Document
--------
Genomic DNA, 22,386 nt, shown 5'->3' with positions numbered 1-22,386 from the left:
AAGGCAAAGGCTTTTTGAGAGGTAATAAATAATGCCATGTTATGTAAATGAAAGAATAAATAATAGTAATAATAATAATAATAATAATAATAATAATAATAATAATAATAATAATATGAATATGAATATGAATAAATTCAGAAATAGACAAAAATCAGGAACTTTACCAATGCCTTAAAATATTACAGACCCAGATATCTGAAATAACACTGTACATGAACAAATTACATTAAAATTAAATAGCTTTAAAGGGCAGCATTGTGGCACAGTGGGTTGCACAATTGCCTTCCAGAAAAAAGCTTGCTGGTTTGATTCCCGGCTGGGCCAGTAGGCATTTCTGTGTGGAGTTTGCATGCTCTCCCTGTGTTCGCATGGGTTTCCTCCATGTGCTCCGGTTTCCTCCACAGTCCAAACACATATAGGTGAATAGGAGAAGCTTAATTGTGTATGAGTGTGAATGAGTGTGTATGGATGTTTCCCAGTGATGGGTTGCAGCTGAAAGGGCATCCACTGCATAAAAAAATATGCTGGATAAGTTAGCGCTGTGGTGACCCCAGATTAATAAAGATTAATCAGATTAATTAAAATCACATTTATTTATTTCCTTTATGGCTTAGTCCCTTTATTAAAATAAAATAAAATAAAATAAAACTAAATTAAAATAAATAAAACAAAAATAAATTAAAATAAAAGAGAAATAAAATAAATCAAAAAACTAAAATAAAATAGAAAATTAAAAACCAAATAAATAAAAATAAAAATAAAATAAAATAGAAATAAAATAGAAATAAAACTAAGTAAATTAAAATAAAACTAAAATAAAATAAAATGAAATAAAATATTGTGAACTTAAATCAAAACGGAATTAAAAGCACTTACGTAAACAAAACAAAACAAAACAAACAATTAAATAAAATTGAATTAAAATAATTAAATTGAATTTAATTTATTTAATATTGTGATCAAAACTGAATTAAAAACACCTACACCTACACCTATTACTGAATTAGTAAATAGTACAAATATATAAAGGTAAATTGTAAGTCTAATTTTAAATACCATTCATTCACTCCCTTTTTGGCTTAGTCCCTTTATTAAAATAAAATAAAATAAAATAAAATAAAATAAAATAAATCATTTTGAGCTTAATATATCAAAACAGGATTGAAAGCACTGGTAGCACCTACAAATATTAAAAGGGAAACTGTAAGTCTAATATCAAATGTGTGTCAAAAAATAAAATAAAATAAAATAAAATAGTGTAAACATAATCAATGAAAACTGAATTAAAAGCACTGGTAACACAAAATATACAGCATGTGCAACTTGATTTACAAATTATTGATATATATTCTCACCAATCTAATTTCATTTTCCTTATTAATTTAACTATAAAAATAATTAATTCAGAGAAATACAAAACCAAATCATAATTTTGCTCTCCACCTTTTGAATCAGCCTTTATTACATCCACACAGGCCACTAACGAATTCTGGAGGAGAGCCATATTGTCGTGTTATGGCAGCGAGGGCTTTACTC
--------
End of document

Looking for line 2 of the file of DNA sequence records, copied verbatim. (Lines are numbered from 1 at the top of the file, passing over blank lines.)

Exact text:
AAGGCAAAGGCTTTTTGAGAGGTAATAAATAATGCCATGTTATGTAAATGAAAGAATAAATAATAGTAATAATAATAATAATAATAATAATAATAATAATAATAATAATAATAATATGAATATGAATATGAATAAATTCAGAAATAGACAAAAATCAGGAACTTTACCAATGCCTTAAAATATTACAGACCCAGATATCTGAAATAACACTGTACATGAACAAATTACATTAAAATTAAATAGCTTTAAAGGGCAGCATTGTGGCACAGTGGGTTGCACAATTGCCTTCCAGAAAAAAGCTTGCTGGTTTGATTCCCGGCTGGGCCAGTAGGCATTTCTGTGTGGAGTTTGCATGCTCTCCCTGTGTTCGCATGGGTTTCCTCCATGTGCTCCGGTTTCCTCCACAGTCCAAACACATATAGGTGAATAGGAGAAGCTTAATTGTGTATGAGTGTGAATGAGTGTGTATGGATGTTTCCCAGTGATGGGTTGCAGCTGAAAGGGCATCCACTGCATAAAAAAATATGCTGGATAAGTTAGCGCTGTGGTGACCCCAGATTAATAAAGATTAATCAGATTAATTAAAATCACATTTATTTATTTCCTTTATGGCTTAGTCCCTTTATTAAAATAAAATAAAATAAAATAAAACTAAATTAAAATAAATAAAACAAAAATAAATTAAAATAAAAGAGAAATAAAATAAATCAAAAAACTAAAATAAAATAGAAAATTAAAAACCAAATAAATAAAAATAAAAATAAAATAAAATAGAAATAAAATAGAAATAAAACTAAGTAAATTAAAATAAAACTAAAATAAAATAAAATGAAATAAAATATTGTGAACTTAAATCAAAACGGAATTAAAAGCACTTACGTAAACAAAACAAAACAAAACAAACAATTAAATAAAATTGAATTAAAATAATTAAATTGAATTTAATTTATTTAATATTGTGATCAAAACTGAATTAAAAACACCTACACCTACACCTATTACTGAATTAGTAAATAGTACAAATATATAAAGGTAAATTGTAAGTCTAATTTTAAATACCATTCATTCACTCCCTTTTTGGCTTAGTCCCTTTATTAAAATAAAATAAAATAAAATAAAATAAAATAAAATAAATCATTTTGAGCTTAATATATCAAAACAGGATTGAAAGCACTGGTAGCACCTACAAATATTAAAAGGGAAACTGTAAGTCTAATATCAAATGTGTGTCAAAAAATAAAATAAAATAAAATAAAATAGTGTAAACATAATCAATGAAAACTGAATTAAAAGCACTGGTAACACAAAATATACAGCATGTGCAACTTGATTTACAAATTATTGATATATATTCTCACCAATCTAATTTCATTTTCCTTATTAATTTAACTATAAAAATAATTAATTCAGAGAAATACAAAACCAAATCATAATTTTGCTCTCCACCTTTTGAATCAGCCTTTATTACATCCACACAGGCCACTAACGAATTCTGGAGGAGAGCCATATTGTCGTGTTATGGCAGCGAGGGCTTTACTC